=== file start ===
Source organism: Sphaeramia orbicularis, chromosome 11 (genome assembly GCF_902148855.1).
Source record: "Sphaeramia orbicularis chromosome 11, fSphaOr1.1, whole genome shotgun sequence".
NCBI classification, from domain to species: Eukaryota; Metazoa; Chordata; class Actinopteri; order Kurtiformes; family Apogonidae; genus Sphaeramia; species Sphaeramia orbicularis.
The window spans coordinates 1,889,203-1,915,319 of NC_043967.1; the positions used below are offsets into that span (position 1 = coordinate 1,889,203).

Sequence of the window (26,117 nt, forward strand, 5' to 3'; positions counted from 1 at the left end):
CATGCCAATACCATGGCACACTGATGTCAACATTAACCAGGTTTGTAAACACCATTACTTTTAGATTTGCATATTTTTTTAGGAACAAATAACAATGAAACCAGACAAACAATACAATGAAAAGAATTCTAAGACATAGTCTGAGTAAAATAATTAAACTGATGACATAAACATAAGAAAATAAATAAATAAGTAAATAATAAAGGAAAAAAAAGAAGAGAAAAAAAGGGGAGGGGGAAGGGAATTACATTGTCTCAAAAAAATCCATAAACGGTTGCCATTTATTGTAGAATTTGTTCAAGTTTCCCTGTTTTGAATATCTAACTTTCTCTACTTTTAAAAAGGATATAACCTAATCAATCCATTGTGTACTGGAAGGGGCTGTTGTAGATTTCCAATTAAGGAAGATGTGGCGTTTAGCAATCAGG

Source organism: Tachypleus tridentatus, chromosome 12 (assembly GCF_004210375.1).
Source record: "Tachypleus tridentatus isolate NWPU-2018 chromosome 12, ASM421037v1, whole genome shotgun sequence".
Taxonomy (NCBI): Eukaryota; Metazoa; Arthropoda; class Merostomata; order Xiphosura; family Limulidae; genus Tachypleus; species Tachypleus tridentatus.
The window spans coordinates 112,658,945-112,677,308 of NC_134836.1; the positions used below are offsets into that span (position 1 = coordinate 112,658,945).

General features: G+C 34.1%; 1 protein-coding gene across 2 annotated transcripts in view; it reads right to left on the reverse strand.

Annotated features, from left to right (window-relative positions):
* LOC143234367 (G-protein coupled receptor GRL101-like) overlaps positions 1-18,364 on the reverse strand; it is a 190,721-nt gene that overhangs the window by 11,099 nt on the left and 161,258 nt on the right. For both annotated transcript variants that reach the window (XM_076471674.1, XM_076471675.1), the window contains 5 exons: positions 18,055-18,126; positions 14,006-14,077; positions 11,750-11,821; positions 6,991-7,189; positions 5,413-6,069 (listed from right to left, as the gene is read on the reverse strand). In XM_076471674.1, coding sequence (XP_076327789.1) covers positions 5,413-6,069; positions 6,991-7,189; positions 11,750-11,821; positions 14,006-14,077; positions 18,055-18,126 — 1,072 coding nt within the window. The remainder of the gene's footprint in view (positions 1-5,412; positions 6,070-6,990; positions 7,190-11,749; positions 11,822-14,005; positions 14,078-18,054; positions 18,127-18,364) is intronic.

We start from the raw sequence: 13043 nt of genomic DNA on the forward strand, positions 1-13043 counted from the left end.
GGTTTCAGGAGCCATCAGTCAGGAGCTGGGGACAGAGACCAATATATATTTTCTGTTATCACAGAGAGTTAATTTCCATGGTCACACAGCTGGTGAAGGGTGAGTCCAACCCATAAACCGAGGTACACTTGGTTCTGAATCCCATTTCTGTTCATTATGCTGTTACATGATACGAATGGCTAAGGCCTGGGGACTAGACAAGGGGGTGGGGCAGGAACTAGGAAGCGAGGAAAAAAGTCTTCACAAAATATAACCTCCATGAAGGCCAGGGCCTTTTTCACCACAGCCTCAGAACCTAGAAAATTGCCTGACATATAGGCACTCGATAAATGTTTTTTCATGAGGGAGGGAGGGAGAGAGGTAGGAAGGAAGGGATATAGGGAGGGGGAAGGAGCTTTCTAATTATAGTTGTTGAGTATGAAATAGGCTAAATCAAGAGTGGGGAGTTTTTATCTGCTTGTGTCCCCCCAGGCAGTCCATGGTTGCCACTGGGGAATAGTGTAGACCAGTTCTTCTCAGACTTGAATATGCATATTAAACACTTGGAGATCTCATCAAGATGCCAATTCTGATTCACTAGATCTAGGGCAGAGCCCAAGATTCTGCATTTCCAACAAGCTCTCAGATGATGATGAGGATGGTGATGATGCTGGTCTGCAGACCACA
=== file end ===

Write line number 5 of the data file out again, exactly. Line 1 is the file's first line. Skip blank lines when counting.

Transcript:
Sequence of the window (26,117 nt, forward strand, 5' to 3'; positions counted from 1 at the left end):